2. The Hook is where the Mark must buy into the Tale. The best way to do this is by showing them an opportunity and trying to stop them from seizing itnote  in a way that the Mark can overcome with some effort. By letting them voluntarily take the Path of Most Resistance, the Mark is essentially led to dupe themselves.
  3. The Score is the crucial junction where the Mark does whatever the Crew wants them to do: money and MacGuffins change hands, secrets are revealed, etc. However, this is also where the Mark is at their most suspicious and dangerous — which the Crew can actually use to their advantage by having something "go wrong" in a way that the Mark was expectingnote . This makes them less careful, raises urgency, and may cue into...
  4. The Blow-off is the grand finale of the con that elevates it above common robbery: the goal is for the Crew to escape with the Score in a way that doesn't (immediately) blow back on them. The many ways to achieve this are listed below.
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The Blow-off

Effective Blow-offs can be categorized into Delayed and Immediate, with the latter generally preferable over the former, but also much harder to pull off. A Delayed Blow-off relies on ensuring (usually by means of forgery or substitution) that the Mark doesn't realize they've been duped until the Crew is far, far away — the problem being that the Crew now has a powerful enemy who's seen all of their faces. This can be mitigated as follows:

  • If the Mark is relatively low-profile, the Crew can just hope to never run into them again. Needless to say, this is the worst possible strategy.
  • A traveling con can simply relocate to somewhere so far away that their Mark can never reach them, though this is not always possible.
  • If the Mark didn't see any of the Crew's faces, through a combination of misdirection and disguise, then they can just get away free and clear.
  • Conversely, if the forgery or substitution has been really good, the deception will just hold up indefinitely, or the Mark will be unable to investigate it further without compromising themselves.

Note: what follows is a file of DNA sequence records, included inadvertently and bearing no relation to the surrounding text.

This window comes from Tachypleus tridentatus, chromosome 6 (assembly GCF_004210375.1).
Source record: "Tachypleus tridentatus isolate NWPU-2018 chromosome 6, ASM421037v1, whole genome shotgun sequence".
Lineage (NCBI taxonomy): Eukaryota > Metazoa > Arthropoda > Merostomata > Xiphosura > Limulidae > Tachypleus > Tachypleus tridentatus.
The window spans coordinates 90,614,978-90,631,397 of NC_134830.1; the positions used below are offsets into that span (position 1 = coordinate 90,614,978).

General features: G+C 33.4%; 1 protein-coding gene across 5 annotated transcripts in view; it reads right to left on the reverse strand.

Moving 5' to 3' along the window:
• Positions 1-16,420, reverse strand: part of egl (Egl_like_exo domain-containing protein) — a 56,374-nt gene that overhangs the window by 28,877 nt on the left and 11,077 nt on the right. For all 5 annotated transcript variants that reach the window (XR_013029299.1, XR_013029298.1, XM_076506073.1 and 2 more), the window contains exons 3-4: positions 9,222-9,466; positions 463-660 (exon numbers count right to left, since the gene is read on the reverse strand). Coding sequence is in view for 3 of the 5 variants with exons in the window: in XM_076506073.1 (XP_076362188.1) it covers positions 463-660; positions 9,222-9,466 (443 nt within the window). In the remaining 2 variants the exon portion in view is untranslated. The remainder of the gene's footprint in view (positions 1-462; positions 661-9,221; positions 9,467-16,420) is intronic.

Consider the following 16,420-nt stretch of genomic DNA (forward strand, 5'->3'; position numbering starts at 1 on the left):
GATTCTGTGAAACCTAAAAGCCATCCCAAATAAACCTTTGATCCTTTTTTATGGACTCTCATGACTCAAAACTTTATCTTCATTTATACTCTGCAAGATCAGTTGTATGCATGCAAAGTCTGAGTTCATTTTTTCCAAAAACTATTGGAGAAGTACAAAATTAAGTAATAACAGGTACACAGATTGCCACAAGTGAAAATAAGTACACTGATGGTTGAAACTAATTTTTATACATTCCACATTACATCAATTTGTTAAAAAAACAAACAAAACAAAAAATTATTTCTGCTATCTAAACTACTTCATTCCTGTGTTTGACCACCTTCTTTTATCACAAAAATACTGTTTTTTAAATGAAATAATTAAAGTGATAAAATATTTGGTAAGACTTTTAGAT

• Finally, the Crew can obtain some leverage on the Mark to prevent them from acting even after they discover the setup, e.g. if going to the authorities would reveal their own crimes. This isn't quite Blackmail, but is just as dangerous, as any well-connected Mark will look for other ways to exact their Revenge upon the Crew.

An Immediate Blow-off, by contrast, has the advantage of investing the Mark in its outcome and often leaves them feeling obliged to the Crew in some way:

  • Something beyond anyone's control happens and utterly (and believably) destroys both the Score and whatever the Mark wanted in exchange, leaving both sides dissatisfied. Two common problems with this are that Marks tend to (utterly irrationally) blame the Crew for their misfortune, and that if the Score was in any way unique, they will realize the truth if it ever shows up again.
  • The above can be paired with a sudden appearance of the Outside Player threatening both the Face and the Mark, who must then narrowly escape together. This "police raid" ending is such a classic, however, that any remotely savvy Mark will immediately get suspicious.
  • If the Mark expects a betrayal, the Crew can Frame-Up one of the Mark's confidantes to look like they were trying to con them out of their payoff. This validates the payoff to the Mark, provides a scapegoat if it's lost, and offers a convenient excuse for any abnormalities the Mark may have picked up on earlier.